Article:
As I prepared for this interview, it turned out that there wasn’t much information available on drummer and keyboardist Bill Vitt; an album credit here or there and an audio interview but no website or detailed biography. That ended up not being a problem since the 70 year old musician was an easygoing subject who was willing to tackle the past, present and future.
His lengthy performing and recording career includes work with Michael Bloomfield Band, Sons of Champlin, Tom Fogerty (Creedence Clearwater Revival), Pee Wee Ellis, Ivan Neville, Sonny & Cher, Freddie King, the Coasters, James Cotton, Charlie Musselwhite, Chris Hayes (Huey Lewis & the News), Nick Daniels (Dumpstaphunk, Neville Brothers), Eddie Harris, Tony Saunders, Billy Connors (Chic Corea), Felton Cruise (Miles Davis) and Eydie Gorme.
But, Vitt’s best known for his drumming in the ad hoc grouping of Merl Saunders (keyboards), Jerry Garcia (vocals, guitar) and John Kahn (bass) which played together at Berkeley’s Keystone club. Taking place in a pre-internet age, these jam sessions presented an opportunity to try something new in public without it being immediately judged.
A set of recordings that came out of those dates – Live at Keystone Vol. 1, Live at Keystone Vol. 2 and Keystone Encores – displayed an ensemble that was deeply locked in a shared groove, instinctually understood the art of swing and dialed into the artful dance of improvisation.
Although Saunders, Garcia, Kahn and Vitt played numerous gigs over a four-year span, the Keystone releases were based on two dates — July 10 and 11, 1973 — and then separated to make up the three albums. The recently-released “Keystone Companions” puts those concerts into their original running order and adds seven previously unreleased tracks. The four CDs displays the breadth of this band in its combination of originals and covers — the reggae of Jimmy Cliff, a couple Bob Dylan classics, Motown, Great American Songbook, blues, rockabilly and jazz. The packaging includes vintage photos, poster, a beer coaster and matchbook. A double vinyl LP reissue of “Live at Keystone” has also been released.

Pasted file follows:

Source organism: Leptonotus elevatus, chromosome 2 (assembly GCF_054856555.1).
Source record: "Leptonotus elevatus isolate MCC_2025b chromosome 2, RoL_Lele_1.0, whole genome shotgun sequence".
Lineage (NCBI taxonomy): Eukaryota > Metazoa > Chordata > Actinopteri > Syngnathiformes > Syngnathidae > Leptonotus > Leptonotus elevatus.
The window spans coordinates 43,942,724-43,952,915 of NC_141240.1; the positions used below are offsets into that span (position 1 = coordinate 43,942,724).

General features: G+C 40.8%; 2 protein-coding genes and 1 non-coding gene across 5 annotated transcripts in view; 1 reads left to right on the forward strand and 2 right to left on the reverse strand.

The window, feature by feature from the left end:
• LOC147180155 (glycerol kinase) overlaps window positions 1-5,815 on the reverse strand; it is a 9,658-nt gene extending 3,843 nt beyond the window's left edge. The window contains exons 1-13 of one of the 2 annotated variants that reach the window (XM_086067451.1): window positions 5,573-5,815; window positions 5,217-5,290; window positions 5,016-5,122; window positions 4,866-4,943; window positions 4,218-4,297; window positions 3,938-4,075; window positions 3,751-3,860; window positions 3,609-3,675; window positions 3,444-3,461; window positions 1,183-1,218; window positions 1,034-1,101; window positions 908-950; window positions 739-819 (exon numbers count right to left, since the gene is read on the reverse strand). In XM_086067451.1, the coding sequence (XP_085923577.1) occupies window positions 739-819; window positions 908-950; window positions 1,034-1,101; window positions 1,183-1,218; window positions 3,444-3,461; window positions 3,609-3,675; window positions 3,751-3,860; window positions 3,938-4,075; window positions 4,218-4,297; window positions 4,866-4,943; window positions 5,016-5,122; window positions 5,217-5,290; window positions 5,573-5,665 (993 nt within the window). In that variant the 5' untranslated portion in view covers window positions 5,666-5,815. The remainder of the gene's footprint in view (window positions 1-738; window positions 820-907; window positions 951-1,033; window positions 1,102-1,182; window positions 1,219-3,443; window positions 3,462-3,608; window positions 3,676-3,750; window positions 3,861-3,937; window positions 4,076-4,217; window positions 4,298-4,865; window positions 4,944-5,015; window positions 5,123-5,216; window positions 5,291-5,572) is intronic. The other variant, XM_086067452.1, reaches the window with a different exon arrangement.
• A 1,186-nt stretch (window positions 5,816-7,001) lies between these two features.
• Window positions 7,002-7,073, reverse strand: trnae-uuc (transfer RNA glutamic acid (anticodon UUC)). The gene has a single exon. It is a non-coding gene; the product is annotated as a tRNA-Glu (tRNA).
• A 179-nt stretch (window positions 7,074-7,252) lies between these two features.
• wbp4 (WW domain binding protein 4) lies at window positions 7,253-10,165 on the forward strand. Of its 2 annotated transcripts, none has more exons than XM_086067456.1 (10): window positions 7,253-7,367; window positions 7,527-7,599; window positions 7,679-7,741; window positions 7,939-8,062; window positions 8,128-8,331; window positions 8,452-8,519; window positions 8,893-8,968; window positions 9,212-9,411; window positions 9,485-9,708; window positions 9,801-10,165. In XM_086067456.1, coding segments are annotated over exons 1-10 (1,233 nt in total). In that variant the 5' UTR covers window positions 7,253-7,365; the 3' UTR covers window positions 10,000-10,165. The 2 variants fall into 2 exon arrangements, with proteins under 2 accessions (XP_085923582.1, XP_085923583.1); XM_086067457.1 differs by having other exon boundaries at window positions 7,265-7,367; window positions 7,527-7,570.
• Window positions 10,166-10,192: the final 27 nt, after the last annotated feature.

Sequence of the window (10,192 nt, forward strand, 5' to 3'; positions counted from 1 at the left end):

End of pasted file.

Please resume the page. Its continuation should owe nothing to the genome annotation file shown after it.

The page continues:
The box set was the reason to contact Vitt but my conversation with him flowed from his recollections of his Keystone days, his musical background and what he learned from his jazz musician father to session work in Los Angeles, his brief retirement from music in favor of running a winery and his current endeavors including work on a new solo album with Bill Champlin (Sons of Champlin), Tony Saunders and Nicks Daniels (Dumpstaphunk) and performing in SSV and Keystone Revisited, which tackles the material contained on the Keystone releases.
JPG: How did you get involved with the original jam sessions?
BV: It was ’69. There was a little club called the Matrix in San Francisco and it was just a show place. There was no dancing or anything. And they had a four-track studio built in the club. A lot of the now famous San Francisco bands debuted there. They put their bands together there. Tower of Power is one of them.
A friend of mine named Howard Wales, a keyboard/organ player; he and I were playing a duo there. Backed up Freddie King, James Cotton people like that. Jerry Garcia came in one night and jammed with us. And he started coming in on a regular basis. Then, I got us a bass player named Richard Feebas who was signed with the Oakland Symphony at the time. Shortly after that, another bass player named John Kahn, who I was doing a lot of sessions with and playing in other bands with, he came and replaced Richard. Eventually, within a couple years Merl Saunders replaced Howard Wales. So, that was the core of the band, the four of us at that point.
As we started playing more gigs, Tom Fogerty (Creedence Clearwater Revival) played with us a lot and Armanda Peraza, percussionist, Martin Fierro, horn player (saxophonist). It was still a jam thing. We never rehearsed. We just went out and played. So, that’s pretty much how it started.
We did do one record with Howard Wales called Hooteroll? It was on Columbia.
JPG: When Garcia originally played at the Matrix was it a matter of him showing up and then he was called onstage or did Howard or someone else invite him down?